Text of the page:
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The Woman's Club a Factor in General Music Culture.

An old musical magazine contains a brilliant essay in defense of an arraignment against the English as an unmusical nation, which opens thus: “The charge against the English of being an unmusical nation is one of very old standing, to which the reply (almost equally old) has always been that if we have never been great producers of music, we have at all times shown a great appreciation of those who were.” Without entering into the discussion of why women composers are few, we might clasp hands with the English people of that day and say: If—and notice I say if—women have never been great producers of music, they have at all events shown a great appreciation of those who were. And where is this so much in evidence as in the Woman’s Musical Club, where composers are studied, lionized, and even worshiped with an intensity and interest known to no other art?

It may be interesting to analyze this musical organization movement which has swept over the country with such force as to make a city without one or more of these clubs almost unknown. The question may well be asked: “Is it a healthy growth, indicating a real desire for a better understanding of this art which holds so enviable a place in the refinements of life? Does it indicate a deepening of the emotional and higher life in society, or is it simply a fad, to burn itself into a white heat for a moment, then fade away to give place to another?” Both answers are in part correct.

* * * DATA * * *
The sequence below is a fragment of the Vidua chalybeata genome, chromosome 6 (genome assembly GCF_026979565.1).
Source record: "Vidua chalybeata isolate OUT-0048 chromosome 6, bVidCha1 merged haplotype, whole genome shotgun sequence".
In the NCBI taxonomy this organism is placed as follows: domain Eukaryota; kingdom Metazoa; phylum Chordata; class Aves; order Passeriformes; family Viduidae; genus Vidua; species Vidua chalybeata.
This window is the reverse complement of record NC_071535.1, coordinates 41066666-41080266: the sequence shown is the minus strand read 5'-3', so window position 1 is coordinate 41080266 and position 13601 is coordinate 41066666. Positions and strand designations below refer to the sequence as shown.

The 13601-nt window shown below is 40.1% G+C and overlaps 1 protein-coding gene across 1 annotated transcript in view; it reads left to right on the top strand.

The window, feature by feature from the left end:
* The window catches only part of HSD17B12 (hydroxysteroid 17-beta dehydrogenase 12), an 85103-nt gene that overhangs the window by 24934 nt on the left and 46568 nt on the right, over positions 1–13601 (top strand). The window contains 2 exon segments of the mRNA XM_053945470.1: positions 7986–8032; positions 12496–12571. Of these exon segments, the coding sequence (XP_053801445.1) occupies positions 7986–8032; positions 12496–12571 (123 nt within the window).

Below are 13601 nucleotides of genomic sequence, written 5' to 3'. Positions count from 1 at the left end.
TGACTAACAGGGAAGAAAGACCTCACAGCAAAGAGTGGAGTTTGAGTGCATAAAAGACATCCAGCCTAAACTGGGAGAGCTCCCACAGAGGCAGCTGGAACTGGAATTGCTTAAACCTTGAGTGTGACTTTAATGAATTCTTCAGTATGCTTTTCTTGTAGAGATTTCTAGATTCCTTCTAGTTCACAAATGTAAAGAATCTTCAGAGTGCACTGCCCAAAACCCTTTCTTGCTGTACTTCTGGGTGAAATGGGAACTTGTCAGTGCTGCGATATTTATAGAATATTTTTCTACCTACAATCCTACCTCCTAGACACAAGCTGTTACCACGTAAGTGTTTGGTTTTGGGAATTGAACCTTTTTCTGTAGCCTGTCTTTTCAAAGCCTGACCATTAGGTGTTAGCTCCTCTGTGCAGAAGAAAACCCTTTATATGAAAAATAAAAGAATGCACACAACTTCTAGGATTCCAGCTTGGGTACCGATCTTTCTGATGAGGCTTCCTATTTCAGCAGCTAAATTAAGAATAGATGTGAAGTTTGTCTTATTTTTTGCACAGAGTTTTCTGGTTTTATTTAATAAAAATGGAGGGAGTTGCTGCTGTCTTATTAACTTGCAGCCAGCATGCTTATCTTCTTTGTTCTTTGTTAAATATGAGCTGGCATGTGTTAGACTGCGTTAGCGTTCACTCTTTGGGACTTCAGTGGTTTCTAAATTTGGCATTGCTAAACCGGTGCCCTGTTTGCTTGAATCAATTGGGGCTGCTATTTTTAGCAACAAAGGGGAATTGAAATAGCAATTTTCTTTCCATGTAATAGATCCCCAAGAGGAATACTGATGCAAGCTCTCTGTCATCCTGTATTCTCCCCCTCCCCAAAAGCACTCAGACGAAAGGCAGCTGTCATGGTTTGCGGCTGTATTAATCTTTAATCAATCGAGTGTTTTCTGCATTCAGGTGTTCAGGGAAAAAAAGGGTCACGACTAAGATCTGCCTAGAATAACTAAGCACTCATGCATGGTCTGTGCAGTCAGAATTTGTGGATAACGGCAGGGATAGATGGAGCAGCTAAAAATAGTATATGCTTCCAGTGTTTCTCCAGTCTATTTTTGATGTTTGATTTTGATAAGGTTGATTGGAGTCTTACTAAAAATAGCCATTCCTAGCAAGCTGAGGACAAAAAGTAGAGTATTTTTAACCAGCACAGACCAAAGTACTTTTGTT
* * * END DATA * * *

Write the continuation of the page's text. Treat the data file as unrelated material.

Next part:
The Woman’s Musical Club is too old a feature of civilization to be termed exclusively a fad. That there are clubs actuated only by a desire to follow in the lead of fashion, and this based entirely on a superficial desire to be considered cultured, is beyond doubt. But the Woman’s Club, even in this imperfect state, is a mighty power for good. It is impossible to study the great composers and their compositions, to dip even in the most effervescent hummingbird style into the origin and essentials of music without its influence permeating into the heart of things and leaving a desire toward a higher plane. If this is true in the case of superficial club life, who can estimate the value of a real live club life in any community, and most of all in those cities too far away from music centers to be partakers of the highest in the art?

Study the schemes of music education laid down in the published year-books, note the essentials in the way of a knowledge of theory and even of counterpoint necessary for membership in many clubs, read carefully the recital programs, with their clear-cut analysis of compositions, and then say with the skeptics, “A little knowledge is a dangerous thing, and it were better far to return to the simple melodies familiar at every fireside than to pretend an interest in what is really beyond comprehension.” But is it possible for intelligent women to live in this atmosphere of the serious side of music without imbibing something of its nature?

Nor is this education only in music. These clubs are made up largely of women whose early life has included a liberal education, many of them college graduates. The club is the only incentive toward a utilization of these early studies in music, and the necessity for frequent essays induces intelligent reading which revives the old thirst for information and leads into other channels.

Suppose we admit it is only a fad. Is it not better to be a victim of a fad of this nature than the thousand and one useless fads of a society life? A will to like music, even though the motive is simply to be in the fashion, produces a power to comprehend. The original motive is swallowed up in a genuine interest in the subject, and an insight into the soul of the art is discovered unawares. When once discovered, the redemption is begun.